In humans, the fertility in female declines slowly from the age of 30 years. Embryo implanting ability and survival start declining gradually after 30 years of age, but by more than two thirds after 40 years and in younger women with reduced ovarian reserve.
Older uterus or ageing oocytes
In cycling women >40 years, a disturbance in follicular recruitment but not in luteal function or endometrial maturation has been observed and its possible role in the decline in fertility with ageing suggested.
While decline in the frequency of intercourse is one of the reasons, reduction in the quality of either the embryos arising from ageing oocytes due to higher incidence of oocyte aneuploidy (abnormal number of chromosomes in a cell) or the older uterus have been implicated as the probable causes.
Controversy still exists about which one of these is the main cause or whether both of them play a role together. While the suboptimal quality (competence for fertilization) of the ageing oocytes and/or older uterus may be responsible for the age-related decline in female fertility, it is not clear why the functional quality of the uterus or the oocytes declines with increasing age.
Elsewhere, it has been suggested that age-related changes in the ovary account for most of the decline in fertility. Oocytes, which originate in the fetal life, decline in numbers and quality with age. The endocrine function of the ovary also declines with age leading to dysfunction of the neuro endocrine axis (cooperation of nervous system with endocrine).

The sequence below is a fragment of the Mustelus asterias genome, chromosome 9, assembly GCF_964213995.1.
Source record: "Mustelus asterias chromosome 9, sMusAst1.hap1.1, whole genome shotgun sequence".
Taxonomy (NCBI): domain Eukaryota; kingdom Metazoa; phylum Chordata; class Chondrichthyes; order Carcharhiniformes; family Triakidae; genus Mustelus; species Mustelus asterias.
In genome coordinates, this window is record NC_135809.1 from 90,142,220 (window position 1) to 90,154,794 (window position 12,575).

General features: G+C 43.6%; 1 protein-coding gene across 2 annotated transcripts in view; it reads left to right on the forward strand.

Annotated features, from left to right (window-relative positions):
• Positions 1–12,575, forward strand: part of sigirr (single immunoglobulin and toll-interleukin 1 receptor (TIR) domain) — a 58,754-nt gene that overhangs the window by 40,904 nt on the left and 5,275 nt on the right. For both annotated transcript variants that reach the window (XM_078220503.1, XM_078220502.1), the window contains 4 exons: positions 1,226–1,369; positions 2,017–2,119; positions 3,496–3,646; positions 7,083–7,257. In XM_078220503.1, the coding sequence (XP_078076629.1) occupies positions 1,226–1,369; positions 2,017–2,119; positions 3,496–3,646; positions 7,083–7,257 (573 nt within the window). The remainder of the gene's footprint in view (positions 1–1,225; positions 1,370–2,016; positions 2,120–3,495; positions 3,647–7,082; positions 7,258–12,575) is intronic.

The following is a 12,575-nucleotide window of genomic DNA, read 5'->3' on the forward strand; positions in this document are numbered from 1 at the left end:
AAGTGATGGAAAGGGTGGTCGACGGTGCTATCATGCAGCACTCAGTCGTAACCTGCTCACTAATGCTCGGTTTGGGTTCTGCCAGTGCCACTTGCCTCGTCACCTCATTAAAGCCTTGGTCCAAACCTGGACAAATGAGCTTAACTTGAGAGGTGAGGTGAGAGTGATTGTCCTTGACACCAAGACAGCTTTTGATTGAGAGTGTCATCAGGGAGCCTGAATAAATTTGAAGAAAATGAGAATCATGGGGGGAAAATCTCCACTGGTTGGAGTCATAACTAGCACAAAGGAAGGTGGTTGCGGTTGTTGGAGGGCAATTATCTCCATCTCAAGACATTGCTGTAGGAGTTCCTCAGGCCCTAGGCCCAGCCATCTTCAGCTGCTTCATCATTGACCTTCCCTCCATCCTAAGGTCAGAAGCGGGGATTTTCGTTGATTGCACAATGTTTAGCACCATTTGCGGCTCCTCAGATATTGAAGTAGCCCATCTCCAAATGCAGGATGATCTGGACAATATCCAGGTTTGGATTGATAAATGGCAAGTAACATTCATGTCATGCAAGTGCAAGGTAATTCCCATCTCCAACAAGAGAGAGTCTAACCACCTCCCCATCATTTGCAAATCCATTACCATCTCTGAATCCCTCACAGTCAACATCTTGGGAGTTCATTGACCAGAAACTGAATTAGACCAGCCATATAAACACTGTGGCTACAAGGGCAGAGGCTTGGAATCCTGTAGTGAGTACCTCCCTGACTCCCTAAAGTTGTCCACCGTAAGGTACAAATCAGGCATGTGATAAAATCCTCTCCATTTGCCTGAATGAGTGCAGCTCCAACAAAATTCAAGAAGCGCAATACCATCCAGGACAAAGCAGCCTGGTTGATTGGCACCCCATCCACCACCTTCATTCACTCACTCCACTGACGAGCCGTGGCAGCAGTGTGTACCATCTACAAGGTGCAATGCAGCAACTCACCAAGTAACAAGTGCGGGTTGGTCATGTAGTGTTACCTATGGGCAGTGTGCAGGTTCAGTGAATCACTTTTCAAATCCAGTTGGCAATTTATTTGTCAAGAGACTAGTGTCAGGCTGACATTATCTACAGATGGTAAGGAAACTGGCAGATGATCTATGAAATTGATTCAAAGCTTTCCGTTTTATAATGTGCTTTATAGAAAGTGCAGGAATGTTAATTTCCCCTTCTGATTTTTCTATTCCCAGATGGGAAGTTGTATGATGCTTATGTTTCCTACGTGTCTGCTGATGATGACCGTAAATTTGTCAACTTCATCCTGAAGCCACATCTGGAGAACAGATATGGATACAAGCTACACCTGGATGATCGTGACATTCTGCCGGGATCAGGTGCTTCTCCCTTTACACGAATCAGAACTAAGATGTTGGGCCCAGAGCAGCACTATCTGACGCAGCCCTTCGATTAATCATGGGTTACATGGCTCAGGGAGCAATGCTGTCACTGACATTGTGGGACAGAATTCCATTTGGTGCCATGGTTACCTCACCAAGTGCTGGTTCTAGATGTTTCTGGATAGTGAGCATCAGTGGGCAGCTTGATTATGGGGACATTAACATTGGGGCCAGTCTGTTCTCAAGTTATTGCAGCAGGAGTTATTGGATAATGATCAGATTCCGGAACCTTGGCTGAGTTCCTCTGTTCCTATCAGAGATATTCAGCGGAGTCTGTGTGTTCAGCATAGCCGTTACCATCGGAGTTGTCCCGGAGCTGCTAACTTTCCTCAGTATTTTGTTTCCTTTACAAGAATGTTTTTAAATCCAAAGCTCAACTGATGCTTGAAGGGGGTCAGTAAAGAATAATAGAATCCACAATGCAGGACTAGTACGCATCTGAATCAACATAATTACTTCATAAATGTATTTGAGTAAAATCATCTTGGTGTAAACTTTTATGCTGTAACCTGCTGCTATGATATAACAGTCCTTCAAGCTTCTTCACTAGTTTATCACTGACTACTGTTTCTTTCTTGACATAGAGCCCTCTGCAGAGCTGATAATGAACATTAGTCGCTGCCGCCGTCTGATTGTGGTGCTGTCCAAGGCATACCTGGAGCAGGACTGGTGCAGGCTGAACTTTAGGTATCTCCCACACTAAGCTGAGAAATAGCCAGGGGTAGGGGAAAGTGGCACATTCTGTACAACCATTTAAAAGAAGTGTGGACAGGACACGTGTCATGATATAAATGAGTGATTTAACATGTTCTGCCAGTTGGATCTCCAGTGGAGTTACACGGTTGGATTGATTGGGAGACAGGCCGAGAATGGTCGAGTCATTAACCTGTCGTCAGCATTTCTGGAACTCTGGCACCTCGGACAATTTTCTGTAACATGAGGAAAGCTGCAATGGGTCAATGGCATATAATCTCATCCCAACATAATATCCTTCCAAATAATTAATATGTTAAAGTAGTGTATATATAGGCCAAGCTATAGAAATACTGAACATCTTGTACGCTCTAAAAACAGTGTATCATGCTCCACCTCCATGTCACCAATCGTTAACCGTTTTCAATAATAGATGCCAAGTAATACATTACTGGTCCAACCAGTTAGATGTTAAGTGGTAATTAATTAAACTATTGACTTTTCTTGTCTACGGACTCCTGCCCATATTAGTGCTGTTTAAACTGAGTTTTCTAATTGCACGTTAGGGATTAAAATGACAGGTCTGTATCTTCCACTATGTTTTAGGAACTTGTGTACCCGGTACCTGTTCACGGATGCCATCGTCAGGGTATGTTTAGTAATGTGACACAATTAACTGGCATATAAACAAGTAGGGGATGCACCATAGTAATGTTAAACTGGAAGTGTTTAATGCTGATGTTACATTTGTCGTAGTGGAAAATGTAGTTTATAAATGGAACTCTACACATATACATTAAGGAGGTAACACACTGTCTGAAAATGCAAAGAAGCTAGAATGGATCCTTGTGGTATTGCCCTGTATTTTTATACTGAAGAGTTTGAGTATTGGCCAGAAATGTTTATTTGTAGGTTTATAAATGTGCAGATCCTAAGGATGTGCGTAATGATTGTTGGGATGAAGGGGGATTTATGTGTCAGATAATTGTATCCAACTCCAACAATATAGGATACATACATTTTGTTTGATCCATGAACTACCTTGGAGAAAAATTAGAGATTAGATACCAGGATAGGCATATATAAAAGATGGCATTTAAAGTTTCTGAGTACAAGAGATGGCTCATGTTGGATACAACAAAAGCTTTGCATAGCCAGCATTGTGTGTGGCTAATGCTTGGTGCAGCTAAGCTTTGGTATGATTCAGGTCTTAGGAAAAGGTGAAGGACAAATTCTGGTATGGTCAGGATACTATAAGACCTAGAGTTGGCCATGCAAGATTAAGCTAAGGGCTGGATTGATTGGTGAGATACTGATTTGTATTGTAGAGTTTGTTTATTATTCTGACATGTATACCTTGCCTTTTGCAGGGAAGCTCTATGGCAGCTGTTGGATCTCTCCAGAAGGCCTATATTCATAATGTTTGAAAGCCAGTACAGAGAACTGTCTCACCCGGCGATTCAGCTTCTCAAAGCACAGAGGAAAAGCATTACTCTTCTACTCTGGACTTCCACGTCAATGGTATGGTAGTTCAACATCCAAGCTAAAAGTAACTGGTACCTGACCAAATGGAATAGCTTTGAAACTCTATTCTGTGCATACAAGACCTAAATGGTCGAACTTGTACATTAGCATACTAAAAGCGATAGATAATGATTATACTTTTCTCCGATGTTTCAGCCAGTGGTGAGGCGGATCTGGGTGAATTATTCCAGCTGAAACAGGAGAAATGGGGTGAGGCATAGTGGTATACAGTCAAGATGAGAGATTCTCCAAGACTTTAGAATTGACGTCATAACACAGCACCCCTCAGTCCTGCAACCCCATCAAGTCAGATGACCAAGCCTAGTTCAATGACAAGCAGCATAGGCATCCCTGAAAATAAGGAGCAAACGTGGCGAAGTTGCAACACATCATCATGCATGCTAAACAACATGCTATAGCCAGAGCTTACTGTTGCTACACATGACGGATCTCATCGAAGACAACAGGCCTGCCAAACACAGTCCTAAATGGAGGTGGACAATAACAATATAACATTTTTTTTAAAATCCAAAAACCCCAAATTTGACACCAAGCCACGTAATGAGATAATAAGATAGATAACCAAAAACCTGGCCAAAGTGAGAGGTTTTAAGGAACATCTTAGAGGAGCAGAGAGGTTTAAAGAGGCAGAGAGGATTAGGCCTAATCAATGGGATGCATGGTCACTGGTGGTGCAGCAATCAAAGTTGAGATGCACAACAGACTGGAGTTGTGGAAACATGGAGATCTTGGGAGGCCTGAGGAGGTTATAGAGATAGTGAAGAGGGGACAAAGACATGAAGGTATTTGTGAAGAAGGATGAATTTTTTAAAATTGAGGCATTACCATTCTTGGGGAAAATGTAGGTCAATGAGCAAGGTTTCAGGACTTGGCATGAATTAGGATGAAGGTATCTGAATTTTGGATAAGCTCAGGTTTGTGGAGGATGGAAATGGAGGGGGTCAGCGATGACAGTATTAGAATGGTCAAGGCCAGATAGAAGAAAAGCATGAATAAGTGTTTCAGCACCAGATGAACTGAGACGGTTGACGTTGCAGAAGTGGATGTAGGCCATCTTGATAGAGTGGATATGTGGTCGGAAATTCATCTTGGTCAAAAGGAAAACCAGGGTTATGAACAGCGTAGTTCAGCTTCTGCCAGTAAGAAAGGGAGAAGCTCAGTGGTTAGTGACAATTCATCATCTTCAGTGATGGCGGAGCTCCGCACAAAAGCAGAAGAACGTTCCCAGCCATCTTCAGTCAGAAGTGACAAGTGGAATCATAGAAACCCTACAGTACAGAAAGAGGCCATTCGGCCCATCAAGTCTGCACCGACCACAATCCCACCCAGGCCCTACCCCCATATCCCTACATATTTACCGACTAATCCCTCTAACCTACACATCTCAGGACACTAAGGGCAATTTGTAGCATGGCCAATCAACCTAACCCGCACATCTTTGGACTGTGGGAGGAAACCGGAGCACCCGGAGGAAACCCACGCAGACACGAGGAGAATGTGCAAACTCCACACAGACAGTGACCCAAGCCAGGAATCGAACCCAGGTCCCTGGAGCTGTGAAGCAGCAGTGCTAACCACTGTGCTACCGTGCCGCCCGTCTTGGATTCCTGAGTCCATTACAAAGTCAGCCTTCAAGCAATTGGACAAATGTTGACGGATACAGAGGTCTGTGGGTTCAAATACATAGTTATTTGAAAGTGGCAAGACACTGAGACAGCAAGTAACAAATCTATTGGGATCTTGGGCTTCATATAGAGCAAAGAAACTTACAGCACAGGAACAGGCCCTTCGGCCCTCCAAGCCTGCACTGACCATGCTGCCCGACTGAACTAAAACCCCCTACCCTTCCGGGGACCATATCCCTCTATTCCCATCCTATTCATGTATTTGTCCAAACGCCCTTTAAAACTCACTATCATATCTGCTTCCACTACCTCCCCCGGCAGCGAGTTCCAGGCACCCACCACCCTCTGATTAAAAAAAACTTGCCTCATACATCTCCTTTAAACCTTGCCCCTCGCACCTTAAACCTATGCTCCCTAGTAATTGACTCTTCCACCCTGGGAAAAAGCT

The uterine lining may change due to the age-related endocrine dysfunction thereby losing its ability to support implantation and growth of the embryo. The frequency of chromosomal anomalies in abortuses increases in parallel with the age-related rise in the incidence of spontaneous abortions. That oocyte aneuploidy is one major reason for low pregnancy rates in older women, is suggested by the higher pregnancy rate in this group where young donor oocytes are used.